I am calling friends and extended family I haven't spoken to in a long time and trying to NOT talk about the virus but about them and their lives. Those have been really positive talks. some just really special. I have heard from others, even the very young, how much they are enjoying long talks on the phone and face time. I am too. 

My husband is the light of my life. We are celebrating our fiftieth anniversary this past week. While it was nothing whatsoever as planned our children made it one helluva socially distanced pile of awesome, something we will never ever forget and that could not have happened any other way. It was unique, crazy, creative, and did not include one single hug but the love that spilled over through all of us  was like a flooded river that no amount of sand or silt could hold back. 

So I am doing much better now. I take things one moment at a time. Going through my fabrics has given me lots of plans and ideas that I intend to get on soon. I still have a bit more organizing in store first but I see some pretty things coming up. I have some really nice fabrics and had forgotten that! I have much to look forward to. 

I want you all to know that I am thinking of you and all the challenges you may be facing, whether it's the actual illness, the difficulty of social distancing, loss of income,  being in the home with so much family or just the fear that has been in our faces for some time now.  If you are an essential worker, I praise your courage and strength and thank you for your service. You are a saint.   I hope you all can find some ways to find a bit of calm,  a time of peace, all of you. Bless you all........Bunny






Monday, March 30, 2020

Sewing Linen, Covid Garment #3


Linen is my absolute favorite fabric to sew and probably to  wear as well. Before I can explain  my favorite method for its construction I really need to explain how best to wear linen. There are a few caveats. 

To really get the most out of a linen garment both financially and stylistically it helps to follow a few tips.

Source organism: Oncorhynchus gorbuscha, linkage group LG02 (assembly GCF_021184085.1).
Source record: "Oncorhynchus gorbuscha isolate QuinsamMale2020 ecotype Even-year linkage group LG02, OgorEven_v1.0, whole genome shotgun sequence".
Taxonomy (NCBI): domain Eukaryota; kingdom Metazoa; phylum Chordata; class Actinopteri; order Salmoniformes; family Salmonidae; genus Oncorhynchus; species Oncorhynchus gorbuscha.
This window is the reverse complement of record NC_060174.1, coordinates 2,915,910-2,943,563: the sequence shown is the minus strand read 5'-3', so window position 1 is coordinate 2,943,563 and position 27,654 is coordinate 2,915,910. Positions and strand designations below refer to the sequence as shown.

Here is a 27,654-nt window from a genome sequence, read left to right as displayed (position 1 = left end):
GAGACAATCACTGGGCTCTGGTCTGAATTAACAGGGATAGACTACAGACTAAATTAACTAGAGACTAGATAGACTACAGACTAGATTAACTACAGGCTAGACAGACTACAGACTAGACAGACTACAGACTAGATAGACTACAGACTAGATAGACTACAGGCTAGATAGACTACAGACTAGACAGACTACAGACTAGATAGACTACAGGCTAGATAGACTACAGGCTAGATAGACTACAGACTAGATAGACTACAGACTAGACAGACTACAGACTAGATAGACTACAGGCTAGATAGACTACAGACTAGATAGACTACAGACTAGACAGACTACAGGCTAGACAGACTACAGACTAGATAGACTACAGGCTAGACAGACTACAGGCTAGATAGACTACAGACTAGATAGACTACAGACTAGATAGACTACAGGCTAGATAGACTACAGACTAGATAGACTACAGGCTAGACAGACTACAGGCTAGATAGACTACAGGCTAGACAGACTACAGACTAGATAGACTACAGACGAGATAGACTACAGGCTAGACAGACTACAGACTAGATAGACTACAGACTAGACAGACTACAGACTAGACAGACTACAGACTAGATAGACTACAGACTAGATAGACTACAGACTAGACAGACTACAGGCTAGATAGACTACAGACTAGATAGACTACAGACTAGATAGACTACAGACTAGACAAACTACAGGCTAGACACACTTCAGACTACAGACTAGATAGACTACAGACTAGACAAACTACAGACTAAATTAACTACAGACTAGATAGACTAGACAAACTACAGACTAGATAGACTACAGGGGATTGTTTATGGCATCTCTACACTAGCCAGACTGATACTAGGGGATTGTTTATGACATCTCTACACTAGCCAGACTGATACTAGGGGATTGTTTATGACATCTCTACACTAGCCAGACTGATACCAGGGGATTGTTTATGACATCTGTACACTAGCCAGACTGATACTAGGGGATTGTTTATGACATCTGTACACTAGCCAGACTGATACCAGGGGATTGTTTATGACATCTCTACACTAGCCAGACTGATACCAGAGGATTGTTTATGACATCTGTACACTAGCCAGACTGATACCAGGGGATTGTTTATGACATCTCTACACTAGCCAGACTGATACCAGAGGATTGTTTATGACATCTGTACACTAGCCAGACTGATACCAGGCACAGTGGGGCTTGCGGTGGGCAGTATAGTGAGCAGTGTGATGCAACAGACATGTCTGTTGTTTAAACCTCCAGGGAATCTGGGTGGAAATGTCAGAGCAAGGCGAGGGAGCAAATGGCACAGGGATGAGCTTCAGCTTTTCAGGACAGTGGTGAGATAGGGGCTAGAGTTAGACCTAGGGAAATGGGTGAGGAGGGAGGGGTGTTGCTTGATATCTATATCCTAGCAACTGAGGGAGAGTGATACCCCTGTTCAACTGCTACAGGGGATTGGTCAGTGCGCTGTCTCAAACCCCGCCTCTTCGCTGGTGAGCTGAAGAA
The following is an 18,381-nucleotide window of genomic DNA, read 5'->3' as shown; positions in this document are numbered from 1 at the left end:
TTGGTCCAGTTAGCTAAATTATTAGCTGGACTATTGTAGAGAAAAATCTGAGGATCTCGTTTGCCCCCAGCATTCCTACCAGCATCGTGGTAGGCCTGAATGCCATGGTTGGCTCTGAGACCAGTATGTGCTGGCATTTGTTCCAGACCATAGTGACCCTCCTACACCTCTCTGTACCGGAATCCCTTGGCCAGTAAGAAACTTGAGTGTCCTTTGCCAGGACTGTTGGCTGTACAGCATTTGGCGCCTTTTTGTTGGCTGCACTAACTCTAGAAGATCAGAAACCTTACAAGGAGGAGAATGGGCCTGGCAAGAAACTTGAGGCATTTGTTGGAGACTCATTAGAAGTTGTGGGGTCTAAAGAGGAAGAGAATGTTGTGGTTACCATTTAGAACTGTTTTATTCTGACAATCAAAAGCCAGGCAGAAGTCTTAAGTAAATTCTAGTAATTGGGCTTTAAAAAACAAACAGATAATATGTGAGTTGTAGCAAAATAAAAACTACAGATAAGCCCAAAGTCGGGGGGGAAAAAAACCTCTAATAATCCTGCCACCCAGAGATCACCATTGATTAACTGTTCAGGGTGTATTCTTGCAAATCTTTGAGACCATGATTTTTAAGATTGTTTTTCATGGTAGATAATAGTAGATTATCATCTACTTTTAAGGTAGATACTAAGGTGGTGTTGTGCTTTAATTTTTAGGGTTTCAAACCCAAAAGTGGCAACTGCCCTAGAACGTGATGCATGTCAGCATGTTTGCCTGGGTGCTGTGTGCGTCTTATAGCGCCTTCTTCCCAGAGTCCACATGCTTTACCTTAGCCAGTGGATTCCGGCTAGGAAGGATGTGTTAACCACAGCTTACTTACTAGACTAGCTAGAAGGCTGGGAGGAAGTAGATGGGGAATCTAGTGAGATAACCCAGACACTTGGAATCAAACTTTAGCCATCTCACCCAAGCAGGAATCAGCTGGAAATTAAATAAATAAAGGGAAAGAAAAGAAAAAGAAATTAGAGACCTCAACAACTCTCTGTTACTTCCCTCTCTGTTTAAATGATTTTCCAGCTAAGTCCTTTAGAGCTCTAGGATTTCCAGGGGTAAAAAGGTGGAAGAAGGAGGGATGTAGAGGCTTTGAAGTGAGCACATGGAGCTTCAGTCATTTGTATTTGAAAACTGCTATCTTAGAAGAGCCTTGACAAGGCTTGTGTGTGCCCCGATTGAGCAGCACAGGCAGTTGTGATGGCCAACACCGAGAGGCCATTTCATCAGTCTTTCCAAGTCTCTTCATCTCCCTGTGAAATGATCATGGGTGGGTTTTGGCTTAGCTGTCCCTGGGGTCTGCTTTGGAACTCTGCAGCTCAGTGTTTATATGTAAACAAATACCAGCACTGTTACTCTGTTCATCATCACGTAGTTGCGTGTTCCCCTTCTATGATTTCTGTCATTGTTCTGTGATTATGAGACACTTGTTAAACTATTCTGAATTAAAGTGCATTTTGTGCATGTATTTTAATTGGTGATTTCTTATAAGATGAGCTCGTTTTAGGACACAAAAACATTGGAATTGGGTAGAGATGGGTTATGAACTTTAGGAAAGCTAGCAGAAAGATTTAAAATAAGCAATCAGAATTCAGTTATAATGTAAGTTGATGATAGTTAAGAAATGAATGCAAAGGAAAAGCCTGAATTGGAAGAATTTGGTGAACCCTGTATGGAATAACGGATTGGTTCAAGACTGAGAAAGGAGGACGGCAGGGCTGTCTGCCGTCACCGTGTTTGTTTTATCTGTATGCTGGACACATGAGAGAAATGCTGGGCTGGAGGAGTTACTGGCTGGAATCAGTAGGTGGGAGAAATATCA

* Linen needs to be washed at least three times before cutting and sewing. It can take bleach but really shouldn't ever need it. It thrives on the hottest of water. 

* Linen garments, to be fully enjoyed, should be totally washable in the machine and dryable in your dryer. I have owned linen garments I've made, jackets, pants, tops and pajamas (wonderful, by the way) that I have worn for over ten years and they looked great till they could go no more, all washed and dried  over and over. 


* If you take your linens out of the machine just a hair shy of total dryness and if they are constructed the way I tell below, you should be able to shake them out, put them on a hanger and an wear them about 15 minutes later. I very rarely iron these clothes. They get a bubbly "boutique" look. You know, the bubbly casual look you pay for five times more than you should in the beach town boutiques on vakay. Just shake those bubbles out and rock on!

*To be able to have your garments  take this sort of  maintenance means starting with medium weight linens, nothing see thru. This weight rarely requires a lining for modesty. 

* Grey linens are generally not the best quality fibers. Go for colors or whites and light beiges with Irish linens being worth the expense. Remember, you will wear these garments over and over for years and years. Cost per wear, remember?

*Because of their longevity, your design choices are best in simple classic looks. It is also better for the construction and maintenance as well. 

*Garments with a fair amount of ease will work better for you over the years as weight fluctuates. 

*Solids will give you the longest and most wear time.  Just thinking about the investment side of good linen and how prints can be trendy.